As to your points, I will try to answer them fairly.

        Size and Efficiency of Government: Among the 29 OECD nations, cost of government as % GDP varies from 33.7% (Sweden) to 58.1% (Finland). The US is the 25th from the top (5th from the bottom or 5th most efficient) at 38%.

        Government bureaucracy: Beauracracy can be inefficient, but sometimes it is a necessary evil and is even better than the alternative. Canada managed to create a cost-saving and efficient health-care system that surpasses ours in many metrics, covers all citizens, avoids the regulatory burdens we place on our businesses as intermediaries in our healthcare, and is very popular in their country. We should be able to do as well. Obamacare needs to be improved, but going back to our old broken system is not an option. Competition in healthcare was simply an excuse and motivation to leave neediest people uninsured and without care.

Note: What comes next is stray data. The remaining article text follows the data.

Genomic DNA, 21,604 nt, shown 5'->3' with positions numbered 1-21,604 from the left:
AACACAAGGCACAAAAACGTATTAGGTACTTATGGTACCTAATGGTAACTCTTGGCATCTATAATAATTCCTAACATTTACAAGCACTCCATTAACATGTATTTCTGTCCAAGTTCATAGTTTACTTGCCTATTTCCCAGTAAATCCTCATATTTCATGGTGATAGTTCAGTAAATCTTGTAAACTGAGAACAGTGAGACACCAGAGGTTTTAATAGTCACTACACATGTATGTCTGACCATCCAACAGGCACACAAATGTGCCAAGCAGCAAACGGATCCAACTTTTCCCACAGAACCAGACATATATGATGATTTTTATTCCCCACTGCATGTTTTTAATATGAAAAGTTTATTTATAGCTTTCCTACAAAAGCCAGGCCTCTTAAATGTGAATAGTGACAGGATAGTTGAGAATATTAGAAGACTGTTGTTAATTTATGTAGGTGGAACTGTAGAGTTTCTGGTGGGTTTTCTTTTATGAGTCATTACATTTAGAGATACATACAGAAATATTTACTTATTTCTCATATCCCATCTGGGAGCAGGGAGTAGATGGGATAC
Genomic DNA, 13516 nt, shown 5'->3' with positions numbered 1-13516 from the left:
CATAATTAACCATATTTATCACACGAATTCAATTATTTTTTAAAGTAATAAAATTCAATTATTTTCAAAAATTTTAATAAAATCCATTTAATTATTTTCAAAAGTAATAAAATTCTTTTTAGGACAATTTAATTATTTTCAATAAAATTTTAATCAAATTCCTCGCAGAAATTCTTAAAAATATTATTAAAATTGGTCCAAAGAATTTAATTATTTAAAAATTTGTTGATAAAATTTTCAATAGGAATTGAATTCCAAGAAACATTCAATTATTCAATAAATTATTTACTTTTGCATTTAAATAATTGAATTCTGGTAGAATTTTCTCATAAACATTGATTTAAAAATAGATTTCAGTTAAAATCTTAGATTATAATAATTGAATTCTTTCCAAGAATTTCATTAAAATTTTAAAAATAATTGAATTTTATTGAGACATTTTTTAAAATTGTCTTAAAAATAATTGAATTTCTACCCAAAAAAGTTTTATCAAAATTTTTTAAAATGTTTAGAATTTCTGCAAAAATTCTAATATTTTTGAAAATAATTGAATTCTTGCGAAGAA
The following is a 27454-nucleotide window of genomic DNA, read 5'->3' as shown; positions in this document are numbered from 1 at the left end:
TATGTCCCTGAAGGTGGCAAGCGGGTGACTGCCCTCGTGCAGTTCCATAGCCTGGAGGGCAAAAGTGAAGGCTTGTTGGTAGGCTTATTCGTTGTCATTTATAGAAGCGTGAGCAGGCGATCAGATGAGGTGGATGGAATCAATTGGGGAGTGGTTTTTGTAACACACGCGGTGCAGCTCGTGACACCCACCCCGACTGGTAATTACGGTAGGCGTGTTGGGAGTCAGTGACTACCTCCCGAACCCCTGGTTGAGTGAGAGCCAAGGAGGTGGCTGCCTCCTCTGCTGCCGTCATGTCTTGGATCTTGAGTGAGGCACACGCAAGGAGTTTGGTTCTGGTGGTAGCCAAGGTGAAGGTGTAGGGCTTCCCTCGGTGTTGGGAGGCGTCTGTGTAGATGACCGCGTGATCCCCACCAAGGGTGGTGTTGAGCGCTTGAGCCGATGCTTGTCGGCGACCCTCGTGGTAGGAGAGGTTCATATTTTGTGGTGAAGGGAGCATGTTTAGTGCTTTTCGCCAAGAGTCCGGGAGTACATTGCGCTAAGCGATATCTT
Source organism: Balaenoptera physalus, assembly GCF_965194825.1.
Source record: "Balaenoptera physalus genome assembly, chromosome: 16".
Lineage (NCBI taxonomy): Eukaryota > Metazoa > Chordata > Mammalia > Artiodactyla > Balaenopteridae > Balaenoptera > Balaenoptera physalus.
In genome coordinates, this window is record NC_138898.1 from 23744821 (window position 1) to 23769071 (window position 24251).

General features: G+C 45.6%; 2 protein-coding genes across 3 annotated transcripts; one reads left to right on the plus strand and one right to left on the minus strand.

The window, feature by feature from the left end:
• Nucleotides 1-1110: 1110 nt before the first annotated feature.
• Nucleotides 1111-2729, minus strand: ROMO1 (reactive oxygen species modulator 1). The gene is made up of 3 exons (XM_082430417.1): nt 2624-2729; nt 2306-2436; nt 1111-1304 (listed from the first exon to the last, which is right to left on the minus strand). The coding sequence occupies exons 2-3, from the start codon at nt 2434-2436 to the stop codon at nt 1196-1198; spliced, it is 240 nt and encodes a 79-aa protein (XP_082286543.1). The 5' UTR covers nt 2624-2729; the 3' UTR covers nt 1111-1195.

Commerce clause: This clause has been interpreted over time by the Supreme Court as is allowed to happen by its mandate. There is no going back to the past, and even the different founders had different interpretations, so there is no single original meaning to go back to. Even Jefferson allowed that Constitution should adjust over time to the needs of society. There are some rules and regulations and agencies that just make more sense as national items in a modern world. If it does NOT make sense to be national and it should be state-based, I think it would be more practical to argue on basis of current need, not antiquated and original interpretations that did not anticipate our world. Jefferson would agree.